2.2 Balance Sheet or Statement of Financial Position (cont'd) Net Working Capital Current Assets – Current Liabilities
2.2 Balance Sheet or Statement of Financial Position (cont'd) Liabilities Non-current (Long-Term) Liabilities Long-Term Debt Capital Leases Deferred Taxes
Table 2.1 (cont'd) Vodafone Group Plc Balance Sheet for 2012 and 2011
2.2 Balance Sheet or Statement of Financial Position(cont'd) Shareholder’s Equity Book Value of Equity Book Value of Assets – Book Value of Liabilities Could possibly be negative Many of the firm’s valuable assets may not be captured on the balance sheet
2.2 Balance Sheet or Statement of Financial Position(cont'd) Market Value Versus Book Value Market Value of Equity (Market Capitalization) Market Price per Share x Number of Shares Outstanding Cannot be negative Often differs substantially from book value
2.2 Balance Sheet or Statement of Financial Position(cont'd) Market Value Versus Book Value Market-to-Book Ratio aka Price-to-Book Ratio Value Stocks Low M/B ratios Growth stocks High M/B ratios
2.2 Balance Sheet or Statement of Financial Position(cont'd) Enterprise Value aka Total Enterprise Value (TEV)
Alternative Example 2.1 Problem Rylan Enterprises has 5 million shares outstanding. The market price per share is $22. The firm’s book value of equity is $50 million. What is Rylan’s market capitalization? How does the market capitalization compare to Rylan’s book value of equity?
Alternative Example 2.1 Solution Rylan’s market capitalization is $110 million 5 million shares × $22 share = $110 million. The market capitalization is significantly higher than Rylan’s book value of equity of $50 million.
2.3 The Income Statement Total Sales/Revenues minus Cost of Sales equals Gross Profit
2.3 The Income Statement (cont'd) Gross Profit minus Operating Expenses Selling, General, and Administrative Expenses R&D Depreciation & Amortization equals Operating Income
2.3 The Income Statement (cont'd) Operating Income plus/minus Other Income/Other Expenses equals Earnings Before Interest and Taxes (EBIT)
2.3 The Income Statement (cont'd) Earnings Before Interest and Taxes (EBIT) plus/minus Interest Income/Interest Expense equals Pre-Tax Income
2.3 The Income Statement (cont'd) Pre-Tax Income minus Taxes equals Net Income
2.3 The Income Statement (cont'd) Earnings per Share Share (Stock) Options Convertible Bonds Dilution Diluted EPS
2.4 The Statement of Cash Flows Net Income typically does NOT equal the amount of cash the firm has earned. Non-Cash Expenses Depreciation and Amortization Uses of Cash not on the Income Statement Investment in Property, Plant, and Equipment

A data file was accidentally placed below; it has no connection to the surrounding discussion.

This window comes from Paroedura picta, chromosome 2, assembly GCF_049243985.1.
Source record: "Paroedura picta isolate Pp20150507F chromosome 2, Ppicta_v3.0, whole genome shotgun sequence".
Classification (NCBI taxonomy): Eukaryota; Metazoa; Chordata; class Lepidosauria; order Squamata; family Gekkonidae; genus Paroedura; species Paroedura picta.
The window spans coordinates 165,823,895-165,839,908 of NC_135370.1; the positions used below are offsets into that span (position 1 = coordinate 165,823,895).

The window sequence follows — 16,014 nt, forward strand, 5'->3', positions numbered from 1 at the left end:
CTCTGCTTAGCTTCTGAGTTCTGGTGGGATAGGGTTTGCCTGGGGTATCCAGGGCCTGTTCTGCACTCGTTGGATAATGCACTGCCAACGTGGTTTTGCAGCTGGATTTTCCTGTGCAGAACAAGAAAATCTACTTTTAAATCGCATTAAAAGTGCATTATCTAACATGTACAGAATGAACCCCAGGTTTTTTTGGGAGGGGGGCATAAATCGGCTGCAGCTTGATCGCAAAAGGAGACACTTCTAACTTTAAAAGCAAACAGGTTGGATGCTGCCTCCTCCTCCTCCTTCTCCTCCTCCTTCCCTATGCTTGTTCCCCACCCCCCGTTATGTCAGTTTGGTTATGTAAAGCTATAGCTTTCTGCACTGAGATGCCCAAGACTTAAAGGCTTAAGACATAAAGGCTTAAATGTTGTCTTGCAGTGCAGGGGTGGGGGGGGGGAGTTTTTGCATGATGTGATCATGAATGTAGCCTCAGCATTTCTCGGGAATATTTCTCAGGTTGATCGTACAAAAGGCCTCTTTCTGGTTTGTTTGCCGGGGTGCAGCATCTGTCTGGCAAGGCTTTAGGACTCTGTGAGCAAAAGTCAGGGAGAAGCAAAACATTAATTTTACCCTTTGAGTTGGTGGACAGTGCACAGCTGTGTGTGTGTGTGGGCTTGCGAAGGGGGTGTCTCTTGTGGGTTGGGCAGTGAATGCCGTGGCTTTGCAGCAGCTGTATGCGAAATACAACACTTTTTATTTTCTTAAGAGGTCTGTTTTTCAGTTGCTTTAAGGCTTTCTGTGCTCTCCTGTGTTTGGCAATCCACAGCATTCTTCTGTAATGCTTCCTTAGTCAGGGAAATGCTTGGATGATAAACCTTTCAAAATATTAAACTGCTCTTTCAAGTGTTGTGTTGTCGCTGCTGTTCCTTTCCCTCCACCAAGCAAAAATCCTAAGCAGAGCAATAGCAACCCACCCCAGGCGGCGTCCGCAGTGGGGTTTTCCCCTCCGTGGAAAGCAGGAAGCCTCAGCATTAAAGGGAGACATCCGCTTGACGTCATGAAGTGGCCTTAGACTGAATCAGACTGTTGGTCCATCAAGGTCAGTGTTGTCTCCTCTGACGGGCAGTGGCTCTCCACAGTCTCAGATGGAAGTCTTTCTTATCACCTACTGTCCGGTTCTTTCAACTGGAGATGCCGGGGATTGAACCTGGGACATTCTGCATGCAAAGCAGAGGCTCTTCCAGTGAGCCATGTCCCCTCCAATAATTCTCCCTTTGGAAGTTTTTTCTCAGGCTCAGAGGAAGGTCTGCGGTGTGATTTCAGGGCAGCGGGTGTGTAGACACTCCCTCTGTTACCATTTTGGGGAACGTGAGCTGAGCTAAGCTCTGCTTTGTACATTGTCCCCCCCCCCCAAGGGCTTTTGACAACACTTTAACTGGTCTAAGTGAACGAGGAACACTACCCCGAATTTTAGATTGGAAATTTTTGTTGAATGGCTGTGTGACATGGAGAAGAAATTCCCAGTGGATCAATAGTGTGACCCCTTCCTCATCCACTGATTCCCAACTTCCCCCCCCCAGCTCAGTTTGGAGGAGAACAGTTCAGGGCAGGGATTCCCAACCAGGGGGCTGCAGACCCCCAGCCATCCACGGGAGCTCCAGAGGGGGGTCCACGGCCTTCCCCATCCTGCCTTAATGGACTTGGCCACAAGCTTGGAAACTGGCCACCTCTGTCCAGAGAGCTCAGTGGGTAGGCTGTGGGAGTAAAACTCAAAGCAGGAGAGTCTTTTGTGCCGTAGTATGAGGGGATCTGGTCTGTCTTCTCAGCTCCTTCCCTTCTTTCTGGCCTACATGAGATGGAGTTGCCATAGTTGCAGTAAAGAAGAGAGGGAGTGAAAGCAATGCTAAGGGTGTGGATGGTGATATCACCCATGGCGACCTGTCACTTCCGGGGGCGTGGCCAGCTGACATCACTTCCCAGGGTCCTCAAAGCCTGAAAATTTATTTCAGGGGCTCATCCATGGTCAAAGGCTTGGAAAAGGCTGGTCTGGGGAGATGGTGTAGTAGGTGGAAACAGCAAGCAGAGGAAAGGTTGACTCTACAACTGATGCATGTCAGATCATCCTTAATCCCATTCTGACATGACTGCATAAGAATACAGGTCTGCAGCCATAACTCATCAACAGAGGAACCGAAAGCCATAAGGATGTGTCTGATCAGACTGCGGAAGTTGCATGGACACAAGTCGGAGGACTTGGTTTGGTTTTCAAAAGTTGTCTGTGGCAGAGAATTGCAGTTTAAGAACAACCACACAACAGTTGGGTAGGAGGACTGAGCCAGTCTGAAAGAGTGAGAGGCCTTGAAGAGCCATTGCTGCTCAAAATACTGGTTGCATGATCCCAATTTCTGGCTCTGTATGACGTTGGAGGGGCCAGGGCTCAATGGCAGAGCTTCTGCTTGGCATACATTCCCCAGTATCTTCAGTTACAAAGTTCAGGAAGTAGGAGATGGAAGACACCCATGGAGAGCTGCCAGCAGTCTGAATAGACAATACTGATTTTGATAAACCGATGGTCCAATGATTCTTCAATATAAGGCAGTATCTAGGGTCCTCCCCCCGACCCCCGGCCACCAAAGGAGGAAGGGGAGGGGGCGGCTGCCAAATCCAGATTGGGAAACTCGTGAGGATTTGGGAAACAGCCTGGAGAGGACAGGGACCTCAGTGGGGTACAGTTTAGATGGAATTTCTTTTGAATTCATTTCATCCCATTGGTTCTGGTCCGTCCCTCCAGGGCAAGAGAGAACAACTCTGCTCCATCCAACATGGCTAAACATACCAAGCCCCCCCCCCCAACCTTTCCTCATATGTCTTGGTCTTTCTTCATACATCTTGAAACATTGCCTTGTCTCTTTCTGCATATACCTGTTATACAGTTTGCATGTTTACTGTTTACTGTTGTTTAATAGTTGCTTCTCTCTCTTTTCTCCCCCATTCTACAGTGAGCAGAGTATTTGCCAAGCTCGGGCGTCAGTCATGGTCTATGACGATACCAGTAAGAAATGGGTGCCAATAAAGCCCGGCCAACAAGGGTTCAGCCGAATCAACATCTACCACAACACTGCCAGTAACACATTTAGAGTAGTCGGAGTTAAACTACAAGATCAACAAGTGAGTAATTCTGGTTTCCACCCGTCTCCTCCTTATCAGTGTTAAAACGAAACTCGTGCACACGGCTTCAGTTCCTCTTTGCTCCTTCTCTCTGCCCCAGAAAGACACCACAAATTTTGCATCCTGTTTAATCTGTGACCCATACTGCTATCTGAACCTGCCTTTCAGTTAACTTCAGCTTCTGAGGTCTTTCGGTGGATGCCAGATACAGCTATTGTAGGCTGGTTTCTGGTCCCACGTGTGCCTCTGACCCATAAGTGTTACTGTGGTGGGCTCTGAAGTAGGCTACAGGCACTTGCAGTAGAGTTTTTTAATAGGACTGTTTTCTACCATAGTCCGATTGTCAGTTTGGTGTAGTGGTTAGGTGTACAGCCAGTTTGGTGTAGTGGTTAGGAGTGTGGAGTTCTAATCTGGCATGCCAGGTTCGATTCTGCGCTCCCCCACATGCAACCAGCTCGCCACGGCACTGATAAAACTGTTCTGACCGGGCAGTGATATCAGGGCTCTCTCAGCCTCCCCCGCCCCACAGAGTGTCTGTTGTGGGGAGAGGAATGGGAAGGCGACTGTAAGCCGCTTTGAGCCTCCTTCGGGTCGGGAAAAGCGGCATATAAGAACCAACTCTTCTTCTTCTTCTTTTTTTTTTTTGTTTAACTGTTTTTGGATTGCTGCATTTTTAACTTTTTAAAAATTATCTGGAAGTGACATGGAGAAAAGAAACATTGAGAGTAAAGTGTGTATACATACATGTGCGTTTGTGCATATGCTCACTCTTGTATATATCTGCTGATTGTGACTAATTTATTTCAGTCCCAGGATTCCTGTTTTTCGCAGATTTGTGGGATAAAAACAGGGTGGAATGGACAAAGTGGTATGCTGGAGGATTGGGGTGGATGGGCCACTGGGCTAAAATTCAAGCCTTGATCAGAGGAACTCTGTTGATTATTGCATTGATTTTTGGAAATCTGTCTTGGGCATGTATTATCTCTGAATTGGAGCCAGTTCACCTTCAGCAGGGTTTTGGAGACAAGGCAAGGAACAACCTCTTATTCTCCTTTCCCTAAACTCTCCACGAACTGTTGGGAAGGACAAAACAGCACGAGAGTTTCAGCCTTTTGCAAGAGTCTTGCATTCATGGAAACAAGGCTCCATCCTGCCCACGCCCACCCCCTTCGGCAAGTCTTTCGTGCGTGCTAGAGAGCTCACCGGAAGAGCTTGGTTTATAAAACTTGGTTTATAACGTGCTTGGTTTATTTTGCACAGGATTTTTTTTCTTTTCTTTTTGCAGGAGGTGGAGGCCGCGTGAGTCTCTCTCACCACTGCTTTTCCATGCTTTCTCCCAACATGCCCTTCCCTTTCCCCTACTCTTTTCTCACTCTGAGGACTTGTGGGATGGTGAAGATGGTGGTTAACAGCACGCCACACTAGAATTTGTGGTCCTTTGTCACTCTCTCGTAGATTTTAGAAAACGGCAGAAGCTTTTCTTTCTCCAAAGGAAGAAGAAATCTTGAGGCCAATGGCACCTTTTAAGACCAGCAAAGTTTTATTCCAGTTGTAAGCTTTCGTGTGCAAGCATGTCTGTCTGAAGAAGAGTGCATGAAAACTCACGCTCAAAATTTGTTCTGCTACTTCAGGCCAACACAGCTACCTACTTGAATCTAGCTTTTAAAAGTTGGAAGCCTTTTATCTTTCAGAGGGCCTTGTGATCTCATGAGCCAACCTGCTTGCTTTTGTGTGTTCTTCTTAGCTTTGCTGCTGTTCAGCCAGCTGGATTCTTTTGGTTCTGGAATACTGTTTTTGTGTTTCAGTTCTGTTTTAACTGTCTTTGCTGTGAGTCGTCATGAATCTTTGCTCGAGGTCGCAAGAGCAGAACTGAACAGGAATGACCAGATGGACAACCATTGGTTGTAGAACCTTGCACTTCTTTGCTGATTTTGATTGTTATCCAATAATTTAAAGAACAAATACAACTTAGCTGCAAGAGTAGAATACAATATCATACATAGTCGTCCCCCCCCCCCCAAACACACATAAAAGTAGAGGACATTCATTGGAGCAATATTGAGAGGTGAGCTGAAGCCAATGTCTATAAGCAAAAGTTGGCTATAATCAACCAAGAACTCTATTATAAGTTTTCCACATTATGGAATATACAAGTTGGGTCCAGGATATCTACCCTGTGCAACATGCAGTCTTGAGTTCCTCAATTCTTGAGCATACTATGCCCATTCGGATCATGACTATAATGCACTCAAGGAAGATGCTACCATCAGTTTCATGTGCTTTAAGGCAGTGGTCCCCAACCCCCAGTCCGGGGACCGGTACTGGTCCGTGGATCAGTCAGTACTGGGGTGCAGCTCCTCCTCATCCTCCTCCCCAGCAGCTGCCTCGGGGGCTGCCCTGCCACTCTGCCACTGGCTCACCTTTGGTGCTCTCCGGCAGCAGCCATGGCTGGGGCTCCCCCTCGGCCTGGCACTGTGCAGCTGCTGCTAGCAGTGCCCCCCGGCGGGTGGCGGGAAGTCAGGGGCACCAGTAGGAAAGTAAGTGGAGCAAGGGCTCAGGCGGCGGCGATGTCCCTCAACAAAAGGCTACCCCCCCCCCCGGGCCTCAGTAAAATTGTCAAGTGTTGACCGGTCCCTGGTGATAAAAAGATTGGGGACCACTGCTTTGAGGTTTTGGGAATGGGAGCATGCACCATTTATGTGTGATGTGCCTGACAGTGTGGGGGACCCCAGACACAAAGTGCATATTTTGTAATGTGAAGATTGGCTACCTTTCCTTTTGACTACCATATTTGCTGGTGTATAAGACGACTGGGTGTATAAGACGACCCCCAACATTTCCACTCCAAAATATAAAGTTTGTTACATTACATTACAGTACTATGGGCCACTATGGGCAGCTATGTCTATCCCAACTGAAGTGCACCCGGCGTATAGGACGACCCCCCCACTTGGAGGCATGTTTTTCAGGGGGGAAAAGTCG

2.4 The Statement of Cash Flows (cont'd) Three Sections Operating Activity Investing Activity Financing Activity
2.4 The Statement of Cash Flows (cont'd) Operating Activity Adjusts net income by all non-cash items related to operating activities and changes in net working capital Accounts Receivable – deduct the increases Accounts Payable – add the increases Inventories – deduct the increases
2.4 The Statement of Cash Flows (cont'd) Investing Activity Capital Expenditures Buying or Selling Marketable Securities Financing Activity Payment of Dividends Retained Earnings = Net Income – Dividends Changes in Borrowings
2.5 Other Financial Statement Information Statement of Changes in Shareholders’ Equity Change in Shareholders’ Equity = Retained Earnings + Net sale of shares = Net Income – Dividends + Sale of shares - Repurchase of shares
2.5 Other Financial Statement Information Management Discussion and Analysis Off-Balance Sheet Transactions Notes to the Financial Statements
Alternative Example 2.3 Problem HJ Heinz Company reported the following sales revenues by category: What was the percentage growth for each category? If Heinz has the same percentage growth from 2012 to 2013, what will its total revenues be in 2013?
Alternative Example 2.3 Solution Ketchup and Sauces ($5,233 ÷ $4,608) − 1 = 13.56% Meals and Snacks ($4,480 ÷ $4,282) − 1 = 4.62% Infant/Nutrition ($1,232 ÷ $1,175) − 1 = 4.85% Other ($705 ÷ $641) − 1 = 9.98% Total ($11,650 ÷ $10,706 ) − 1 = 8.82%
Alternative Example 2.3 Solution (continued) Estimated 2013 Total Revenue $11,650 × (1 + 8.82%) $11,650 × 1.0882 = $12,677
2.6 Financial Statement Analysis Used to: Compare the firm with itself over time Compare the firm to other similar firms
2.6 Financial Statement Analysis (cont'd) Profitability Ratios Gross Margin Operating Margin